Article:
18 November 2015

Review: The Dubliners by James Joyce

A Book I Didn’t Read in School

I loved reading even as a child, and I always read all the books I was supposed to read in school, so this challenge was always going to be difficult.

In my first year of university, I signed up to English 101, Twentieth Century Literature. But I missed the first week of classes, which was when we were supposed to have read the first assigned book: Dubliners, which is a short story collection based in Dublin, and is set in the early years of the twentieth century (which was why it was the first book on the class reading list).

I made it to the second lecture, and all I can remember is the lecturer talking about Ulysses—apparently some of the characters in The Dubliners also feature in Ulysses (which I also haven't read). The result was the lecture made no sense to me, and I wasn't at all motivated to rush out, buy and read Dubliners.

Anyway, now I have read The Dubliners, and all I can say is I didn’t miss much. I’ve never been a fan of cliffhanger endings, and it seemed like all these stories ended just when they were starting to get interesting. Too many of the stories didn’t have a satisfactory resolution, to my mind. And too many of them didn’t have happy endings (hey, I’m a romance reader. I like happy endings).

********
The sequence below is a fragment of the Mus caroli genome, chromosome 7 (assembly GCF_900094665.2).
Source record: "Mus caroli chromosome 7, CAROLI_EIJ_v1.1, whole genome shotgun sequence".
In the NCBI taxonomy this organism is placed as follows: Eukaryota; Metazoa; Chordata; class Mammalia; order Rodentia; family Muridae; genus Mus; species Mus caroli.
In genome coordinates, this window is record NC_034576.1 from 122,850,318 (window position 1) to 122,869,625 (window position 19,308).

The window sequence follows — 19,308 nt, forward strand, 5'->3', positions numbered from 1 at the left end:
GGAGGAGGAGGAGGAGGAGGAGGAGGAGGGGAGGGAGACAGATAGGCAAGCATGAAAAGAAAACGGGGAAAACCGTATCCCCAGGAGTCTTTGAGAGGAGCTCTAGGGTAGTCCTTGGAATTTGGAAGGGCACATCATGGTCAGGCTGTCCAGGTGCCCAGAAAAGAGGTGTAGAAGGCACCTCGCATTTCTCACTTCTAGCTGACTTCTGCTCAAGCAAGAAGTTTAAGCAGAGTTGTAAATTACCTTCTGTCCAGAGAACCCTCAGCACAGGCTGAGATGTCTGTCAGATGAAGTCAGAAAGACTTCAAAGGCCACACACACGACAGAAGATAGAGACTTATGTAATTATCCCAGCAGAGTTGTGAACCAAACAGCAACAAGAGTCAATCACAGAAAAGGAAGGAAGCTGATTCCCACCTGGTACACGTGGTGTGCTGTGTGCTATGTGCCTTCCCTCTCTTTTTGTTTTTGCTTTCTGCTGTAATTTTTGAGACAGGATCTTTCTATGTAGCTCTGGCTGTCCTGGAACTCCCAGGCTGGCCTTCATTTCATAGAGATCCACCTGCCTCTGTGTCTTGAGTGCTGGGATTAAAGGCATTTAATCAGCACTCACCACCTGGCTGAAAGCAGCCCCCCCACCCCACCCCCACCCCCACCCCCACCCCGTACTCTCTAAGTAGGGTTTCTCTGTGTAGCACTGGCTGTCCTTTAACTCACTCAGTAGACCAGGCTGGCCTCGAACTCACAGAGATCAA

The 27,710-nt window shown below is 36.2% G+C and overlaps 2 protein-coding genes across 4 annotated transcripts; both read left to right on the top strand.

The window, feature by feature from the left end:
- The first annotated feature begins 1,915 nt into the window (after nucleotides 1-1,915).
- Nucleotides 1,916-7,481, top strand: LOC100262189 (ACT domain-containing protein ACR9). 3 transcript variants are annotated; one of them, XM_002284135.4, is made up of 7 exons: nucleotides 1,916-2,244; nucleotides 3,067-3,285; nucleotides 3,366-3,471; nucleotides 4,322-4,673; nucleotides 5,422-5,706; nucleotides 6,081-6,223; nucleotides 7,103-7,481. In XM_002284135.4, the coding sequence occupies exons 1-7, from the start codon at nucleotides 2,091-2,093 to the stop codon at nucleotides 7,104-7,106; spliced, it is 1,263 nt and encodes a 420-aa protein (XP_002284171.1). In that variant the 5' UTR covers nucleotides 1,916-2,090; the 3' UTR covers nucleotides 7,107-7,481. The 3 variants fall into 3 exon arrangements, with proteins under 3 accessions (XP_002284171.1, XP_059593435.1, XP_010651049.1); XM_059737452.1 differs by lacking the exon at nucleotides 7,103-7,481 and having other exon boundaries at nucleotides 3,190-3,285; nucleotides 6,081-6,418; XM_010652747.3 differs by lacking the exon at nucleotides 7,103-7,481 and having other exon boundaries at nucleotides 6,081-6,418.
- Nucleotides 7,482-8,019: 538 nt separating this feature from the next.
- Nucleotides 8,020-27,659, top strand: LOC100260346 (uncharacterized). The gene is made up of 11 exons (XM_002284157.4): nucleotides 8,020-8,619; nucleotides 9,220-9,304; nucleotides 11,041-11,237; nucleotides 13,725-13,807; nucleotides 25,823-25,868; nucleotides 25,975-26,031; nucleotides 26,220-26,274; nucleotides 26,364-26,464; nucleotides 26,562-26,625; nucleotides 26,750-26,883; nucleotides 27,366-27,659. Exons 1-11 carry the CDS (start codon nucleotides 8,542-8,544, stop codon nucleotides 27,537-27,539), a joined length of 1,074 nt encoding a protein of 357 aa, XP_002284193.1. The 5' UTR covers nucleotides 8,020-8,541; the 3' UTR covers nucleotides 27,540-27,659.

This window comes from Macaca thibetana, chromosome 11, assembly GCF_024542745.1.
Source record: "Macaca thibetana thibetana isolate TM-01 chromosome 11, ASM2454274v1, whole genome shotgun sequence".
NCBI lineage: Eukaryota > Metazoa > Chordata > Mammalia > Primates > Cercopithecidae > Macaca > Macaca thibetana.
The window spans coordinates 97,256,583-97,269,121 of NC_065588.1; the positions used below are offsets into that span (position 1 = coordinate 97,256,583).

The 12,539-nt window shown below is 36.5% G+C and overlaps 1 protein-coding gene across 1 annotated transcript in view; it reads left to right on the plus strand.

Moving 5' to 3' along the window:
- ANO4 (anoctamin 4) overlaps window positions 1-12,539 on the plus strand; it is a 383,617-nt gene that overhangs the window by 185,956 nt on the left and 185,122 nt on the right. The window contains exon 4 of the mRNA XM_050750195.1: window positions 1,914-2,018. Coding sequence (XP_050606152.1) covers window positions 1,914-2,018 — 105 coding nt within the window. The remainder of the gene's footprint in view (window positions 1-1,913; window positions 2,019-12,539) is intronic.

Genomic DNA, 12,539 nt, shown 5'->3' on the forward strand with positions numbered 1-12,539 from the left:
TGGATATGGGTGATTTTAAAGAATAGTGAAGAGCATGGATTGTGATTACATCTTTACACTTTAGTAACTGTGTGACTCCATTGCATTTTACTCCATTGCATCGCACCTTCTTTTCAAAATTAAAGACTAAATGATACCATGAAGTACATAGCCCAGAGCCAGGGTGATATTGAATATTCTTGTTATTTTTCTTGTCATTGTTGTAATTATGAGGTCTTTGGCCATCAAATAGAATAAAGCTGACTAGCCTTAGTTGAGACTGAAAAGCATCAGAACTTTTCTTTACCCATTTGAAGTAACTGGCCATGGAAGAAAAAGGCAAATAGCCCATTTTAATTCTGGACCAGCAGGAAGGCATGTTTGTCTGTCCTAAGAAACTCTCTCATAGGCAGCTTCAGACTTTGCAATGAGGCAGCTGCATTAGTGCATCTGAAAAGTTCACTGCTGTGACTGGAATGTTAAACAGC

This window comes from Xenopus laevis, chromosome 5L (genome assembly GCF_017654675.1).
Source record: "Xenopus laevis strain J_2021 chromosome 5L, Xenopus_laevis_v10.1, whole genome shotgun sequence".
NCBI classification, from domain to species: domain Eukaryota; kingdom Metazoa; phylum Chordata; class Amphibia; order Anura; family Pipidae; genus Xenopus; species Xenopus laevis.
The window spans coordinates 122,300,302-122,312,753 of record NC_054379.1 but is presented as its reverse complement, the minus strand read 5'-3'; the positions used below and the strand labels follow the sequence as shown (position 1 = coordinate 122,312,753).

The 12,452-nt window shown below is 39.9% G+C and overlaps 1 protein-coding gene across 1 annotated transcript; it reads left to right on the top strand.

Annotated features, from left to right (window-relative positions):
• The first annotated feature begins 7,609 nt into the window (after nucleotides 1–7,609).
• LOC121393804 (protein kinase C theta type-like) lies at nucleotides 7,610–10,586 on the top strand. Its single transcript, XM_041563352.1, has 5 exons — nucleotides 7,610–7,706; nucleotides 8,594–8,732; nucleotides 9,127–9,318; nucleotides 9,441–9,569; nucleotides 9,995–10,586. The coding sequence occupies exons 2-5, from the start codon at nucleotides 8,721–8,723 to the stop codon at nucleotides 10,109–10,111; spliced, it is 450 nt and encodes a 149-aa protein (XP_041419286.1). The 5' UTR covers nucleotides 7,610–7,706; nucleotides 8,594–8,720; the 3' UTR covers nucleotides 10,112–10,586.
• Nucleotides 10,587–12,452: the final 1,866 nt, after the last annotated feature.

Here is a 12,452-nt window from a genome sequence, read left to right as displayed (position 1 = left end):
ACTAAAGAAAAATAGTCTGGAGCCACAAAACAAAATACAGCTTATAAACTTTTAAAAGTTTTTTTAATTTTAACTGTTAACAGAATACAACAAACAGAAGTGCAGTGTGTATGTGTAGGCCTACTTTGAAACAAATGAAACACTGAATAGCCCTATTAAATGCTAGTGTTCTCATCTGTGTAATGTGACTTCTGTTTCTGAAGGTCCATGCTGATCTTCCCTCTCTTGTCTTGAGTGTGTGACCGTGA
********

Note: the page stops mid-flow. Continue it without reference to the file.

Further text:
The writing was understandably dated, with lots of old-fashioned description, telling, and omniscient point of view. But there were pearls in there. This quote sums up how I saw Dubliners:
The poor lady sang Killarney in a bodiless gasping voice, with all the old-fashioned mannerisms of intonation and pronunciation which she believed lent elegance to her singing.
I can hear that voice. It’s like the overacted movies from the 1940’s, before method acting was discovered, and it’s like some writing from newer writers, who haven’t read enough modern writing to know they are writing in a distinctly twentieth century voice.

There were also excellent examples of subtext, of subtly implying what he didn’t want to show:
He had never been violent since the boys had grown up.
There was an underlying racism that we’ve hopefully grown out of:
Is it because he’s only a black?
There were excellent examples of showing class and accent through vocabulary choice and word order:
The men that is now is only all palaver and what they can get out of you.
There was some writing which was strong in any time:
. . . too excited to be genuinely happy.
. . . laughing as if his heart would break.
And there was humour (although I’m not sure if this was intentional):
. . . a young man of about forty.
If only! (And this was written when Joyce was in his mid-twenties.)

No, I didn’t enjoy Dubliners in terms of the stories or the characters. But I can see why my university selected Joyce as one of the finest writers of the twentieth century.

This book counts towards my 2015 Reading Challenge as a book I was supposed to read in school but didn't.

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